Vol. 12 No. 4                                                                                                                                 April 2013
Kalamazoo Antique Bottle Club News
Member Club of the F.O.H.B.C.

Spring, Teeming With New Life!

New Beginnings

    I am starting this newsletter on Easter Sunday 2013. My wife had to work this weekend and my granddaughter spent the day with her mother and siblings. I started out the day at church where we had a tremendous Easter Service. Sunday is a day of family fellowship around here. That has changed recently because now my wife works every other Sunday so sometimes I spend it alone. At least that is the case when my mother and stepfather are in Florida for the whole winter.

    As much as I hate the painfully cold Michigan winters, I love to take in every precious moment of early spring that I possibly can. My store is in a building that is built in the back yard of what was, for many years, a private family home. When that house was originally built, highway West Michigan'89' was just a two-lane road and the location was considered "out in the country" by many standards. My father had the little ranch style house converted into a small retail space. After my store building went up, we put blacktop around both buildings.

    On the east and north side of the old house are two original flower beds. Perhaps one of us had plans for those flowerbeds, because they were spared from being covered by asphalt. Otherwise, the blacktop runs right up to the building. Every year without fail, I always wonder why we didn't pave those awful flower beds. We are all to busy to maintain much of a flower garden so the area just fills up with weeds.

    My youngest brother, Mark, takes care of the mowing and trimming and he pretty much clear cuts the weeds right down to the stubble. To keep the place looking like something other than "abandoned," I hit all the edges and seams with a strong weed and grass killer. I especially hit the old flowerbeds hard with the toxic spray. In fact, one year my mother pulled up most everything she could see. Then mom filled the area with a reddish brown lava rock which made it look much better.

    I remember after the lot was blacktopped it really looked very nice, as blacktop goes. Everything was uniform and smooth. I had parked my father's old tractor beside my building and the tractor tires left their tread print in the surface which made me sick! It was almost like getting that first scratch on the new car.

    It was just a few days after that new blacktop had been put down, when the building inspector gave us the OK to move into the new building. That was on Friday, March 31, 1989. The following day on April 1st, 1989, we started moving my store from a temporary location into the new building. What should have been one of the happiest days of my life turned into one of the darkest. My father and mother were helping me when dad fell from a ladder and passed away just a few hours later.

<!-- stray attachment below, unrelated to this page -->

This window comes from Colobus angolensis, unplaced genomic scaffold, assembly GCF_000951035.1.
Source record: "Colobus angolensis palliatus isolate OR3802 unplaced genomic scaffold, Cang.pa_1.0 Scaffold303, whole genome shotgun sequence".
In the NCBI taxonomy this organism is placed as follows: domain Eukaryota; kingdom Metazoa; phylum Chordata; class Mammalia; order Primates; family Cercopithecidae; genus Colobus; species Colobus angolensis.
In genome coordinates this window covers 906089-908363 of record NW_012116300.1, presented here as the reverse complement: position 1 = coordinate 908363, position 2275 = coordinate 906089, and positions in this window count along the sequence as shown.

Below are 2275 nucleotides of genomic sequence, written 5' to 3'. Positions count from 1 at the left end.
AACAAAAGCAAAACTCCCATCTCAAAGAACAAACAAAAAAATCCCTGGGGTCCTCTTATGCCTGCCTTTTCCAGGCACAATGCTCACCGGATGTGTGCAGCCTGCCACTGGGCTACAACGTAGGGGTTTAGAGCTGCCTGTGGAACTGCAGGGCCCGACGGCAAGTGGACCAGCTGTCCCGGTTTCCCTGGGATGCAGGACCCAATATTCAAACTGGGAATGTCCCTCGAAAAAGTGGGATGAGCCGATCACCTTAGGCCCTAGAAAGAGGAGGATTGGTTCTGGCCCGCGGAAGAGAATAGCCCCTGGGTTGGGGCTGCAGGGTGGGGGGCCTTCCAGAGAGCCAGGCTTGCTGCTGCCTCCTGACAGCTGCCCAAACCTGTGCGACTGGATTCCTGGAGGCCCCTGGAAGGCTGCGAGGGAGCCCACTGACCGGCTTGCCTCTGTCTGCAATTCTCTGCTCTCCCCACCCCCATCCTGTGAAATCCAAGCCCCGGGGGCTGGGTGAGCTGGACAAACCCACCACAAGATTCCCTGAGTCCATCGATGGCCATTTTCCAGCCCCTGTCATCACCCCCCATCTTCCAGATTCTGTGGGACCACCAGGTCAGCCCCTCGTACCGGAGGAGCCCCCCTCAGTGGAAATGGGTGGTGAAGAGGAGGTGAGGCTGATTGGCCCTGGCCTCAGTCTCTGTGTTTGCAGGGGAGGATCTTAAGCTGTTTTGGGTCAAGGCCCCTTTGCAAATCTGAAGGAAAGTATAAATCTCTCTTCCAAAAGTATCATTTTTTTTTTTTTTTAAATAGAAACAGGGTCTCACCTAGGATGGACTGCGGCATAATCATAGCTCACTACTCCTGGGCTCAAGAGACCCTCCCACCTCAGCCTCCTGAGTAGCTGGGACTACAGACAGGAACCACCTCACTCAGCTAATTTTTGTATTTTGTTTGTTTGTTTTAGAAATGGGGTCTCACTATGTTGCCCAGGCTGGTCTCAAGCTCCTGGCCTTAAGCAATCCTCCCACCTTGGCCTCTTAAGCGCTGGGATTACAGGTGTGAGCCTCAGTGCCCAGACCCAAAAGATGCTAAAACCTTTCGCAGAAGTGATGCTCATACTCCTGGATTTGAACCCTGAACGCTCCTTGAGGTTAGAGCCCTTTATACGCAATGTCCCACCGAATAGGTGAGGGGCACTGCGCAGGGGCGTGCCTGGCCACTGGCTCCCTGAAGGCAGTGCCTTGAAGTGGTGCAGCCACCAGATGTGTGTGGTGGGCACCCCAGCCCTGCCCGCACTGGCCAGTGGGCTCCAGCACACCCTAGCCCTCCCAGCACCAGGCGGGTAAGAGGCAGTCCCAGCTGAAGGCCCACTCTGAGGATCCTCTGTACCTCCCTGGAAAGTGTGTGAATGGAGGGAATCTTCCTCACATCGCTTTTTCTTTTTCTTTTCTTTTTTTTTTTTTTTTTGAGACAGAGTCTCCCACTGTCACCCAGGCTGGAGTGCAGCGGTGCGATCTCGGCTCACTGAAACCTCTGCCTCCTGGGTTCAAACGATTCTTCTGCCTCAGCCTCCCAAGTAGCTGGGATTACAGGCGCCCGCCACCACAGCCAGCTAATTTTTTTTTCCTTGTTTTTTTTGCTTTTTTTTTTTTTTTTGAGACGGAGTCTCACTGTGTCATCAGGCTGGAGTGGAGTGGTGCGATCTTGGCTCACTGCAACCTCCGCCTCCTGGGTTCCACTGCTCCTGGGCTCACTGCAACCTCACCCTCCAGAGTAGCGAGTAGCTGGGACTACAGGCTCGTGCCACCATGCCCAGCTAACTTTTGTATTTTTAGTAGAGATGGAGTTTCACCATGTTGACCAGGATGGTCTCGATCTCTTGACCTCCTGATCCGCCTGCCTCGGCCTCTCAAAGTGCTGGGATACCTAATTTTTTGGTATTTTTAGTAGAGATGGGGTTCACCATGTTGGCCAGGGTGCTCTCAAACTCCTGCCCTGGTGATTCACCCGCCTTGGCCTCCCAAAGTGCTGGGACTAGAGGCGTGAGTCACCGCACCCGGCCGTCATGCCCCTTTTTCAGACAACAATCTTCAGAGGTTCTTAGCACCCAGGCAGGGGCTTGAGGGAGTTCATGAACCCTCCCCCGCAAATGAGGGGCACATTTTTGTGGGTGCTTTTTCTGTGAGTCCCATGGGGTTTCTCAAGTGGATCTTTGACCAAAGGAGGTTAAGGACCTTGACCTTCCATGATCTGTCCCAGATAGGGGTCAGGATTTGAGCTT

Despite all of the efforts to kill off the vegetation in those flowerbeds, every spring clusters of little white flowers pop up. For the last 24 years, I have enjoyed seeing them each spring, and very likely they had been coming up for 24 years before that. They have tiny, very delicate little flowers. Amazing to me is they don't much mind if they have to share their space with snow. Three times this spring, while in bloom, they were covered in snow. This year I wanted to share the beauty of these tiny white flowers with some of my friends so I posted a picture on Facebook. That is where I learned they are called "Snow Drops."

    When I think of all my efforts to kill those weeds, these little spring flowers are not deterred. I have thought about transplanting some of these beautiful little plants to my own yard. After learning what they are named, I was able to do some research about them. I learned that several varieties of the Snow Drop are considered endangered. In a few European countries, you cannot even transport a dead plant legally!

<>    It is only fitting that Easter is in the springtime. Spring is like God's reminder that there is life after death. Jesus said in the 12th chapter of Matthew: " Except a grain of wheat fall into the ground and die, it abideth alone: but if it die, it bringeth forth much fruit.
25: He that loveth his life shall lose it; and he that hateth his life in this world shall keep it unto life eternal."

    Spring and the little Snowdrop flowers are a reminder that one day I will see both my earthly father again and my Heavenly Father. Not because I (or dad) deserved newness of life. It is all because of the Lord's great victory over death, hell and the grave which we call Easter.

On Easter Sunday we sang one of my favorite songs which goes:

For nothing good have I,

whereby Thy grace to claim;

I'll wash my garments white,

in the blood of Calvary's Lamb.

Jesus paid it all,

All to Him I owe; Sin had left a crimson stain, He washed it white as snow.

Last Meeting